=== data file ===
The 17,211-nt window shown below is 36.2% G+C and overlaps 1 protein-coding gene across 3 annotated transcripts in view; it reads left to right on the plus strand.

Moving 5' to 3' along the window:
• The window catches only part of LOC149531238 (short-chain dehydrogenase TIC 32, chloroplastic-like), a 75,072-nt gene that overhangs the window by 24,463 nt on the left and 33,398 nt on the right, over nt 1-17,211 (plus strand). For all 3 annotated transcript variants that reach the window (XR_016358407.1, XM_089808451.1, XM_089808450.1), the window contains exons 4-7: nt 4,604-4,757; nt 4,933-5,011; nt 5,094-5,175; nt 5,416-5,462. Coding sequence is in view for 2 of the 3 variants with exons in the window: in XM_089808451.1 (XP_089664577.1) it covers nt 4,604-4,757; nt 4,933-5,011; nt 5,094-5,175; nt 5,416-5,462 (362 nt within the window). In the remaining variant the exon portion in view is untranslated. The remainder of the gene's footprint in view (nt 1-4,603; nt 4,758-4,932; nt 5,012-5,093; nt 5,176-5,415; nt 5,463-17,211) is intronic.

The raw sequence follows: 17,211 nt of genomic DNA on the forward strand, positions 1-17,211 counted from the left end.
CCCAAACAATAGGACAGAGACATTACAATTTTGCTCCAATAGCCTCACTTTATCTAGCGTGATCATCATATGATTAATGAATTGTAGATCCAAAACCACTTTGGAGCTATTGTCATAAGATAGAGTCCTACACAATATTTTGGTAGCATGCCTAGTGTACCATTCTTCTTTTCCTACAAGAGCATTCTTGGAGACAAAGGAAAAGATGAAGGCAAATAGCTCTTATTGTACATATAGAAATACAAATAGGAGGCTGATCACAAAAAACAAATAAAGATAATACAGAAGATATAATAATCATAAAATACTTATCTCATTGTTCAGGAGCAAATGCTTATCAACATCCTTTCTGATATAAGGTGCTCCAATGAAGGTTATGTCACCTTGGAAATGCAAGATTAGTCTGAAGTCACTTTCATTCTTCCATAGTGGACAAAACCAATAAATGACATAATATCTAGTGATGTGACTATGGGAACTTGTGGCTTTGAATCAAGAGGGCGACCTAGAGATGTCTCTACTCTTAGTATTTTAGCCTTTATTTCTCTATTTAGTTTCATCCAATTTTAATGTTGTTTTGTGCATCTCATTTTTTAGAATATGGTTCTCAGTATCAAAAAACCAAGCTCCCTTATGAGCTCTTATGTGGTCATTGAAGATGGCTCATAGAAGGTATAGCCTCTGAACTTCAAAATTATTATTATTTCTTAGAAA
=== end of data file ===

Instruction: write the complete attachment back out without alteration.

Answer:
The 17,211-nt window shown below is 36.2% G+C and overlaps 1 protein-coding gene across 3 annotated transcripts in view; it reads left to right on the plus strand.

Moving 5' to 3' along the window:
• The window catches only part of LOC149531238 (short-chain dehydrogenase TIC 32, chloroplastic-like), a 75,072-nt gene that overhangs the window by 24,463 nt on the left and 33,398 nt on the right, over nt 1-17,211 (plus strand). For all 3 annotated transcript variants that reach the window (XR_016358407.1, XM_089808451.1, XM_089808450.1), the window contains exons 4-7: nt 4,604-4,757; nt 4,933-5,011; nt 5,094-5,175; nt 5,416-5,462. Coding sequence is in view for 2 of the 3 variants with exons in the window: in XM_089808451.1 (XP_089664577.1) it covers nt 4,604-4,757; nt 4,933-5,011; nt 5,094-5,175; nt 5,416-5,462 (362 nt within the window). In the remaining variant the exon portion in view is untranslated. The remainder of the gene's footprint in view (nt 1-4,603; nt 4,758-4,932; nt 5,012-5,093; nt 5,176-5,415; nt 5,463-17,211) is intronic.

The raw sequence follows: 17,211 nt of genomic DNA on the forward strand, positions 1-17,211 counted from the left end.
CCCAAACAATAGGACAGAGACATTACAATTTTGCTCCAATAGCCTCACTTTATCTAGCGTGATCATCATATGATTAATGAATTGTAGATCCAAAACCACTTTGGAGCTATTGTCATAAGATAGAGTCCTACACAATATTTTGGTAGCATGCCTAGTGTACCATTCTTCTTTTCCTACAAGAGCATTCTTGGAGACAAAGGAAAAGATGAAGGCAAATAGCTCTTATTGTACATATAGAAATACAAATAGGAGGCTGATCACAAAAAACAAATAAAGATAATACAGAAGATATAATAATCATAAAATACTTATCTCATTGTTCAGGAGCAAATGCTTATCAACATCCTTTCTGATATAAGGTGCTCCAATGAAGGTTATGTCACCTTGGAAATGCAAGATTAGTCTGAAGTCACTTTCATTCTTCCATAGTGGACAAAACCAATAAATGACATAATATCTAGTGATGTGACTATGGGAACTTGTGGCTTTGAATCAAGAGGGCGACCTAGAGATGTCTCTACTCTTAGTATTTTAGCCTTTATTTCTCTATTTAGTTTCATCCAATTTTAATGTTGTTTTGTGCATCTCATTTTTTAGAATATGGTTCTCAGTATCAAAAAACCAAGCTCCCTTATGAGCTCTTATGTGGTCATTGAAGATGGCTCATAGAAGGTATAGCCTCTGAACTTCAAAATTATTATTATTTCTTAGAAA